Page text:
Novem­ber vot­ing goes well beyond polit­i­cal bal­lots. Our thoughts begin to move toward hol­i­day plan­ning.

The Thanks­giv­ing count­down is start­ing to look dif­fer­ent, like most other things in 2020.

This year, tra­di­tions might be dialed back with smaller gath­er­ings forced upon us. Even so, deli­cious pies will be part of the grand finale to what­ever meal is served.

A slice of pie makes us happy. Sure, hap­pi­ness could come from a wide slice of pizza pie, a savory pie or even chicken pot pie. In this moment, we’re talk­ing about those seri­ous Thanks­giv­ing dessert pies.

Vot­ing on just one is super dif­fi­cult. Pie brings back fond mem­o­ries shared with loved ones. Those fam­ily mem­bers or friends we like to share the hol­i­day meal. With. Maybe an aun­tie or grand­mother made our spe­cial hol­i­day pies.

There are at least twenty favorite fall pies from which to choose. Sweet potato, apple, pecan and pump­kin are in the top five.

When it comes to apple, there are so many vari­a­tions on the theme that it may make take at least eight spots on the pie charts. Dutch apple, bour­bon apple, old-​fashioned apple and caramel apple lead the hit parade.

Read more: Ready, Set, VOTE! →

Let’s talk pome­gran­ates. Most kids don’t mind get­ting messy while break­ing in to them. Stained crim­son hands and shirts don’t faze an eager ten or twelve year old.

That’s not what most cooks and chefs care to expe­ri­ence as they work the jew­eled arils in to their pome­gran­ate recipes.

Over the years and over the inter­net, many experts have given us var­i­ous meth­ods of extract­ing the seeds with­out dif­fi­culty.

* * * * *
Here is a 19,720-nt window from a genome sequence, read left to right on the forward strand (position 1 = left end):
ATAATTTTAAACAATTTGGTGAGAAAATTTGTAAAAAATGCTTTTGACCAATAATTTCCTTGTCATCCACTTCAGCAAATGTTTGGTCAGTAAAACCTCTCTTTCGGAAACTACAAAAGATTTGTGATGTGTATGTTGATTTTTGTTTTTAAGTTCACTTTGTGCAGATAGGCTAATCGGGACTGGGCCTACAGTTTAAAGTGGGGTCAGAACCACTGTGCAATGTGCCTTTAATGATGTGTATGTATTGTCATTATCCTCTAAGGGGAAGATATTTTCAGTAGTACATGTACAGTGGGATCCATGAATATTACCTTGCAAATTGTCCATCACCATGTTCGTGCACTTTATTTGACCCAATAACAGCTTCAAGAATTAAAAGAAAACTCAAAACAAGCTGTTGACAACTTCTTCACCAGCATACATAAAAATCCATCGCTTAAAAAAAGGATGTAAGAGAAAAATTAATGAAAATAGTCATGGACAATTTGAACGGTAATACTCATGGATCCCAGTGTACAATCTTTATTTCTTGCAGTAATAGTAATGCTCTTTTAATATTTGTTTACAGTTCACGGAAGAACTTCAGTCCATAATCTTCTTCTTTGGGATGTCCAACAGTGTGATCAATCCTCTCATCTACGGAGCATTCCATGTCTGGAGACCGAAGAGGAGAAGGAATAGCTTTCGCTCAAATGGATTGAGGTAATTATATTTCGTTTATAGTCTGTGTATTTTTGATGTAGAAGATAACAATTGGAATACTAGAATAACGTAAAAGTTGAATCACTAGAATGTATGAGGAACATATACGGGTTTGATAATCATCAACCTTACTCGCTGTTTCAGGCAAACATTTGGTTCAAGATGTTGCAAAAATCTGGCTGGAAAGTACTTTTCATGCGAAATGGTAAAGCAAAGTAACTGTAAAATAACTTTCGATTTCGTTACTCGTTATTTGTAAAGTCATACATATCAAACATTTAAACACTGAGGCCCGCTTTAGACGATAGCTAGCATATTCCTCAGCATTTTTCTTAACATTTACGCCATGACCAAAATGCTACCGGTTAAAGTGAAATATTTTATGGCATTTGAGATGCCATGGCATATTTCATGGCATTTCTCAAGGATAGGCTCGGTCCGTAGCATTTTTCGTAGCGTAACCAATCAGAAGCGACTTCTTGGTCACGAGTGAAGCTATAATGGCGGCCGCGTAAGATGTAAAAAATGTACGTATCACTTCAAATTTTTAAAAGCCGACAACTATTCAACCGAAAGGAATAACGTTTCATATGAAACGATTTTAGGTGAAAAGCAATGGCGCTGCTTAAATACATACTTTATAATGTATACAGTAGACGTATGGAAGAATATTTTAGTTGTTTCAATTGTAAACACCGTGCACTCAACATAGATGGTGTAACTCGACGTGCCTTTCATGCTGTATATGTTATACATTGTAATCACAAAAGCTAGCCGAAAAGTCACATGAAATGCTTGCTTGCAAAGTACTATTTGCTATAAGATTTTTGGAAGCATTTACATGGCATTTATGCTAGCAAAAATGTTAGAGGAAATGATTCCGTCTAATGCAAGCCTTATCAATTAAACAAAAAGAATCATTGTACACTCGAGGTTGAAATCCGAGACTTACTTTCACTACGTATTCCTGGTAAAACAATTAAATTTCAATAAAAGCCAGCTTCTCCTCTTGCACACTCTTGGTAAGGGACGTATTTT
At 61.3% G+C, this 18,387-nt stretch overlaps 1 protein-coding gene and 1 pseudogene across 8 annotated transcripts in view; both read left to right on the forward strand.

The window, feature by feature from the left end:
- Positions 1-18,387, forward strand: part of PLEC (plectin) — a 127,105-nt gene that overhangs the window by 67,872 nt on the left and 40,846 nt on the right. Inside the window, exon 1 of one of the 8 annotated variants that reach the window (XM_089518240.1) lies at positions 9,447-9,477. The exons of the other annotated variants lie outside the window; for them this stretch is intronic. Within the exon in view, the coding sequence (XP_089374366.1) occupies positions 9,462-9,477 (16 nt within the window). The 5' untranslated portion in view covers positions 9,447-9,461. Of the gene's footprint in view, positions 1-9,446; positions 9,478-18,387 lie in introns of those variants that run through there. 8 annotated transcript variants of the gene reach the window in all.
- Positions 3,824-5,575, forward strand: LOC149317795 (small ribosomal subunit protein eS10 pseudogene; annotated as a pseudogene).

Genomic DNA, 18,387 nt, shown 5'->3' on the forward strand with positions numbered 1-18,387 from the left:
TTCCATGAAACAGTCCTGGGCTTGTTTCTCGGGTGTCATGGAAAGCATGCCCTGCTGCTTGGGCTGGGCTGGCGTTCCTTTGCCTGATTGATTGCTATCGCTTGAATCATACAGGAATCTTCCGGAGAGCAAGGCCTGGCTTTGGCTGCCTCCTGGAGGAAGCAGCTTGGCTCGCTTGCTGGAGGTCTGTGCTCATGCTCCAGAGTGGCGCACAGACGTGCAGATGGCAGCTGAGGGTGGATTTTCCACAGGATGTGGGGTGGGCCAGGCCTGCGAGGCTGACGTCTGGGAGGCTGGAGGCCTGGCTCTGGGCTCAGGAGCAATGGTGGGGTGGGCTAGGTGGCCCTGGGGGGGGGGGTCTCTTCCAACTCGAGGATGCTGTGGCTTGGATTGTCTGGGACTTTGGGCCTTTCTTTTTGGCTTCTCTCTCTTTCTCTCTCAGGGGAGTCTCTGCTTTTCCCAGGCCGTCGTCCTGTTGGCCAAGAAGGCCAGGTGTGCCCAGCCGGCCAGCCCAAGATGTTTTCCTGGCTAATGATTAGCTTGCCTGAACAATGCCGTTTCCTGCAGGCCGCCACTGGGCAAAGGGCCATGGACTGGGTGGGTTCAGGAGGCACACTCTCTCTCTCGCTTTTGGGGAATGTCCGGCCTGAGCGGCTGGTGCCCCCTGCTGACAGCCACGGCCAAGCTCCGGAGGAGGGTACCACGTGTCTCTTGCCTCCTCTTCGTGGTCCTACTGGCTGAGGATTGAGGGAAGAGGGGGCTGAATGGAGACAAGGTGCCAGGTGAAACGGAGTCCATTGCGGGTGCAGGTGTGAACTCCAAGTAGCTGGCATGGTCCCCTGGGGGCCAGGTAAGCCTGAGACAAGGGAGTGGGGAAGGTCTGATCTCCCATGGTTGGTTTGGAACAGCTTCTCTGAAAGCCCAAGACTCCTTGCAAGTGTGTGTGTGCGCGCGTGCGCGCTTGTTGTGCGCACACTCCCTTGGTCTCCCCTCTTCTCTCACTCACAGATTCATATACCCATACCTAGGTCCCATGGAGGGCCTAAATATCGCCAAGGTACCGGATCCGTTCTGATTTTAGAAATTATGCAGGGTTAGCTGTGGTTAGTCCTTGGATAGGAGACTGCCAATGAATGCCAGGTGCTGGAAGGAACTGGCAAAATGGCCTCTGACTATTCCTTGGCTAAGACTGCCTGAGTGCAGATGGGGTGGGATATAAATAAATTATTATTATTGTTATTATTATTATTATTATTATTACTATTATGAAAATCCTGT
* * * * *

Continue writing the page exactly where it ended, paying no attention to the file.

The under­wa­ter method seems like a lot of work for the reward. Sure, we stay cleaner but work­ing the fruit is tax­ing. Scor­ing the fruit in sec­tions is a solu­tion. We must still work each sec­tion to loosen the seeds.

Scor­ing and invert­ing the fruit is also advised. This yields loose seeds through the sheer force of dis­lodg­ing them from their pithy mem­branes. Mus­cle and patience.

Read more: Whack Job →

We are lucky enough this month to have a chance to expe­ri­ence a rare Hal­loween Blue Hunter’s Moon.

This uncom­mon occur­rence is a for sure a rar­ity. Mark the cal­en­dar to wit­ness this sec­ond full moon of the month on a hol­i­day ideal for it’s spec­tac­u­lar show­ing.

All Hallow’s Eve con­jures up images of were­wolves, gob­lins, zom­bies, and other scary crea­tures. They con­verge on Hal­loween to bring out play­ful and spooky enter­tain­ment.

When­ever two full Moons appear in a sin­gle month (on aver­age every two and half to three years) the sec­ond full moon is chris­tened a Blue Moon.

When we look at the full moon on Hal­loween night, it won’t actu­ally appear blue in color. Even so, it will be pretty unique. A full moon on Hal­loween occurs roughly only every 19 years, and in only some parts of the world.

Typ­i­cally, a Hal­loween full moon is seen only once every 38 years. The last Hal­loween full moon in all United States time zones was way back in 194476 years ago.

Read more: Blue Moon →

Enjoy­ing newly har­vested apples presents a wide range of deli­cious options. Pick­ing the right one depends on how we want to enjoy them.

Four excit­ing eat­ing apples are Wash­ing­ton grown Swee­T­ango, Cos­mic Crisp, Lady Alice and Lucy.

Swee­T­ango is crisp and sweet, with a lively touch of cit­rus, honey and spice. The tex­ture is amaz­ing, too— per­fectly crunchy and sat­is­fy­ingly juicy.

Swee­T­ango eats great on own, but also stands out in recipes, and pairs per­fectly with a vari­ety of wines, cheeses and more.

Cos­mic Crisp® apples are a cross between the Enter­prise and Hon­ey­crisp vari­eties. This large, juicy apple has a remark­ably firm and crisp tex­ture. The fla­vor pro­file is sur­pris­ingly sweet, mak­ing it an excel­lent eat­ing apple.